Coverup is the cry, following the fourth mysterious death of a suspect in a billion dollar corruption scandal in the north Indian state of Uttar Pradesh.
Sunil Verma, a 55-year-old engineer under investigation for his alleged role in the embezzlement of more than a billion dollars from the National Rural Health Mission (NRHM), allegedly committed suicide by shooting himself Monday morning. Earlier, two chief medical officers (CMOs) were murdered and a deputy CMO was found dead inside a jail hospital.
By any standard, that's an epidemic of unnatural deaths. And even though police produced a suicide note and family members testified that Verma had been depressed since being interrogated by the Central Bureau of Investigation (CBI), allegations of a conspiracy to stymie the corruption probe quickly surfaced.
To be sure, if Verma was, indeed, so prostrated by shame over the accusations that he took his own life, he would be a rare, if not unique, soul among India's bureaucrats and politicians. The usual course is to deny, deny, deny, and, if all else fails, brazen out the scandal Bill Clinton style. Only those with tales to tell about more powerful people than themselves seem to be stricken with deadly remorse. And the list of prominent politicians who have gone on to illustrious careers in the wake of such accusations is a long one.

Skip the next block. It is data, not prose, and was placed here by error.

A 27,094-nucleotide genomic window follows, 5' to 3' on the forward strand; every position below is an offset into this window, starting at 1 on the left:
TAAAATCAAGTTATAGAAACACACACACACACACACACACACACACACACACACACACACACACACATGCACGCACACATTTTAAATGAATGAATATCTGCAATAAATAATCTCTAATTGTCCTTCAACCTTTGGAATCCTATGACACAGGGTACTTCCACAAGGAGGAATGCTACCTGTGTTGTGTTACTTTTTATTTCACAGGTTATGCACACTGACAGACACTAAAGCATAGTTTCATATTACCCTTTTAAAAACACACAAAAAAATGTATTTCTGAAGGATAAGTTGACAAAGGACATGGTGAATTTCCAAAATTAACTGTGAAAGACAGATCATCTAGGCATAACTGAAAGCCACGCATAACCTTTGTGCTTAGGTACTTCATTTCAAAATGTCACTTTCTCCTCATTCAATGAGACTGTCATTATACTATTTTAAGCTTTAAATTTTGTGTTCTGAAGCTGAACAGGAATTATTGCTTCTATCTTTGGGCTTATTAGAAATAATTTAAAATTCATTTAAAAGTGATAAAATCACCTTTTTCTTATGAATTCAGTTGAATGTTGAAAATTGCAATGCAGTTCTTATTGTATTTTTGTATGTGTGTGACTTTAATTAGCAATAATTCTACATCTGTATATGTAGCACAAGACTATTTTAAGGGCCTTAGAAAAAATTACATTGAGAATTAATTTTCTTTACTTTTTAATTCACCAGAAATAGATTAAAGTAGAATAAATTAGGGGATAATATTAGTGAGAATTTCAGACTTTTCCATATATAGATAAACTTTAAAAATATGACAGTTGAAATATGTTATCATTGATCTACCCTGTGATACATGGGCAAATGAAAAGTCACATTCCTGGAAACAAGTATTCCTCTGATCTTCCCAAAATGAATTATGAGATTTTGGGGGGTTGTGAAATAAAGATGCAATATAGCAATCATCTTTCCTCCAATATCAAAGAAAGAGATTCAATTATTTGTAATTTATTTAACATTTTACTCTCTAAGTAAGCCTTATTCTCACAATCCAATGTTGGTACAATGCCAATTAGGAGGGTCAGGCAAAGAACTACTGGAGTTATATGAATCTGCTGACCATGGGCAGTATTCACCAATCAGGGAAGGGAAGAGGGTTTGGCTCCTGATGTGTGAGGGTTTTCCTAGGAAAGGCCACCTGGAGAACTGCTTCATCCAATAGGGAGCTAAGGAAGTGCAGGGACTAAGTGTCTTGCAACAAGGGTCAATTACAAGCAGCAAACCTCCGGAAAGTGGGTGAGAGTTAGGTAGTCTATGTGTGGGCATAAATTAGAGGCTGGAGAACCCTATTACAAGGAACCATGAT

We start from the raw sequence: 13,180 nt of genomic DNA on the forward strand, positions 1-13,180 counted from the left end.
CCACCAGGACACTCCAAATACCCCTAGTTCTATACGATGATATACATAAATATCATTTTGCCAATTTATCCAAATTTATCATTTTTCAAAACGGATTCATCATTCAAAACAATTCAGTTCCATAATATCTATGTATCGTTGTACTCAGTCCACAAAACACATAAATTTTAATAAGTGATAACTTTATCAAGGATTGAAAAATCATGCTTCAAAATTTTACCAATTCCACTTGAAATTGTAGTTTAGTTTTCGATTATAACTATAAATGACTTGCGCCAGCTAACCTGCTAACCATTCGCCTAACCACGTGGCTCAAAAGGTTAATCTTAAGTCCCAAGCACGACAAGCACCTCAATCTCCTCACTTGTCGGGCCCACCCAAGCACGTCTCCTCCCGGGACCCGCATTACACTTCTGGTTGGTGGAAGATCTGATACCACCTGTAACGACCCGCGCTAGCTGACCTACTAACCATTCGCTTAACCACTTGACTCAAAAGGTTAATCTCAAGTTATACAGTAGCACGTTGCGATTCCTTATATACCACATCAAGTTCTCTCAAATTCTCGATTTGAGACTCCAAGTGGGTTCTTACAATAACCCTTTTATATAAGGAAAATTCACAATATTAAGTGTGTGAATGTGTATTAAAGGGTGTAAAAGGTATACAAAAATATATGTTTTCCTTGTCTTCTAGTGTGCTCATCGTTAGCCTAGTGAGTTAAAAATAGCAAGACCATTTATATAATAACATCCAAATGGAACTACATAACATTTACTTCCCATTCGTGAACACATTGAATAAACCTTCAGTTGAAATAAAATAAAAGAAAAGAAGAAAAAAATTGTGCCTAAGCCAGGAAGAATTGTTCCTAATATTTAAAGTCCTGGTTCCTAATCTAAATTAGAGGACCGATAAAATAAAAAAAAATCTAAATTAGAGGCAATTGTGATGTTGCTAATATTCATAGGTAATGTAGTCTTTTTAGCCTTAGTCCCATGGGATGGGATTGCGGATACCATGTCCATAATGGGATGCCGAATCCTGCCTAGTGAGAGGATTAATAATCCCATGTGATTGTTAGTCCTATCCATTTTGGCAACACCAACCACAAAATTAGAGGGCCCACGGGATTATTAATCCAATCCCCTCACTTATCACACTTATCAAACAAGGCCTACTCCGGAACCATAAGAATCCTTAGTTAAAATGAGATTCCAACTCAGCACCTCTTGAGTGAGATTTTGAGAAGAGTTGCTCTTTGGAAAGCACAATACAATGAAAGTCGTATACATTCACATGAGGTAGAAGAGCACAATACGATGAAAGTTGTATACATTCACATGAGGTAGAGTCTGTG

But the conspiracy allegations are convenient, too. Pivotal state elections are underway in Uttar Pradesh, India's most populous state. The Congress Party is still fighting to shake off the mud sticking to it since Anna Hazare's hunger strike against corruption erupted this summer – and there's no better way to do that than to share the wealth with Mayawati's Bahujan Samaj Party, its main rival in Uttar Pradesh.
“We suspect Verma has been murdered just like the other three health department officials to save the bigwigs involved in the scam,” the Daily Mail quoted Congress general secretary Digvijaya Singh as saying at a press conference in Lucknow. “The CBI, which is probing the scam, should also probe Verma's death.”
Similarly, the paper quoted Congress spokesperson Abhishek Singhvi as saying, “It is extremely strange that in five years (of BSP) rule in UP, we have seen so many disappearances and deaths whenever any scam comes to fore.”
That line of argument could come back to bite the Congress, too, though. Hazare's anti-corruption movement continues to lobby for an all-powerful national ombudsman to check graft, his implicit logic being that the biggest scandals go all the way up to the highest echelons of government – so a supercop that's outside and above the system is needed. And the size of the NRHM scandal, as well as the air of conspiracy surrounding it, certainly seems to support that view.
According to the Comptroller and Auditor General, more than $1 billion out of some $1.7 billion allotted to Uttar Pradesh for the NRHM by the central government is missing. Meanwhile, officials violated guidelines in awarding jobs to construction firms. Supposed primary health centers were instead used to store potatoes, and eye care centres were used as grain warehouses. A car used to ferry around a district magistrate was listed on the books as a vehicle for distributing vaccines. And nearly 550 health centers – supposedly constructed with some $10 million – were never built.